This unfair stereotype is probably rooted in the Spanish tradition of taking a siesta. This short nap taken in the middle of the day is also common in the Middle East, China, and other regions where the temperature at this time of day is high. This doesn’t mean that the Spaniards work any less, though: their average labor hours are longer than in countries like Germany, the UK, and so on.
5. “Africa is all savanna or desert.”
When we think about Africa, most of us immediately imagine a savanna with zebras, lions, and giraffes, which is a great sight, and a unique one. However, this huge continent is so much more: from the awe-inspiring Victoria Falls to dense tropical rainforests, from the Nile, the longest river in the world to the Sahara, the largest hot desert on the planet — Africa is anything but unvaried.
6. “Americans only speak English.”
The US is a huge country with a heterogeneous population: in 2018, more than 67 million Americans (this makes up almost 22% of the world’s population) spoke a language other than English at home. Meanwhile, the amount of students who take a second language at school or college is decreasing, which might lead to a worsening of the situation in the future.
7. “Germans are distant and cold.”
You might have heard this pervasive stereotype being connected to many people living in cold and temperate climates, including Germany with its northerly latitudes. This might have an explanation: a study found that people who live in warmer climates are more likely to be outgoing. But this doesn’t mean that Germans are cold or not fun: look at the number of festivals and celebrations in this country!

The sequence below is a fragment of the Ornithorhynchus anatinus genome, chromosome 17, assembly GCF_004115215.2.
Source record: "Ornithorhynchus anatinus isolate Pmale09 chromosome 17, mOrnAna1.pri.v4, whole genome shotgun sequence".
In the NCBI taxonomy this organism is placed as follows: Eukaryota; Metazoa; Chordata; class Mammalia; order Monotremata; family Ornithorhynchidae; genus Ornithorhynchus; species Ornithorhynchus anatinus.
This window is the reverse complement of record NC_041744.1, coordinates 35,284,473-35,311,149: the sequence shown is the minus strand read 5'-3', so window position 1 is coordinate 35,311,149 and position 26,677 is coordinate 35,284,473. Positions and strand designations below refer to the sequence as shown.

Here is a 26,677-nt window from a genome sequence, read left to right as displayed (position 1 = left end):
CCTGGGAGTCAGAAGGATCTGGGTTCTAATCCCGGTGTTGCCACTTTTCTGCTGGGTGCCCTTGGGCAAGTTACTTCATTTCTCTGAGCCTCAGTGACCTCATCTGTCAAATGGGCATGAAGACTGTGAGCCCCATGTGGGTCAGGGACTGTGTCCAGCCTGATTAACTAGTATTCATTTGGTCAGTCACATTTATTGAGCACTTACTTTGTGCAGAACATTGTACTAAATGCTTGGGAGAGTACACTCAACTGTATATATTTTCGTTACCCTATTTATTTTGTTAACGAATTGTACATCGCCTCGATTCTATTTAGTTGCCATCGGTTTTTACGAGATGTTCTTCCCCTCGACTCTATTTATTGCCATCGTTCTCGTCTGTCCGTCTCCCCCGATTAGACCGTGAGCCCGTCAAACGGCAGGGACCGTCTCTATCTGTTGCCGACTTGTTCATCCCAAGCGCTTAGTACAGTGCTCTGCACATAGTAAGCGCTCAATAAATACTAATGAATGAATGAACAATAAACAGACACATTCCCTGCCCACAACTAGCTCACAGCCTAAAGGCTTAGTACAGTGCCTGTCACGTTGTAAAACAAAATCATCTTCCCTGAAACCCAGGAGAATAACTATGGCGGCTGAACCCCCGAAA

8. “Most young people are forced to marry by their families in India.”
The ancient tradition of arranged marriage is still alive and well: around 75% of Indians preferred to be arranged by someone to tie the knot in 2013. This doesn’t mean, though, that the young people are forced into this or have no say in choosing their partner: a study found that the cases where the parents made the decision alone became rare: the opinion of the bride and groom are considered too.
The same study also established that young people don’t mind the tradition: they think that their parents have more wisdom, and are able to help with such an important choice.
9. “Africa is unsafe to visit.”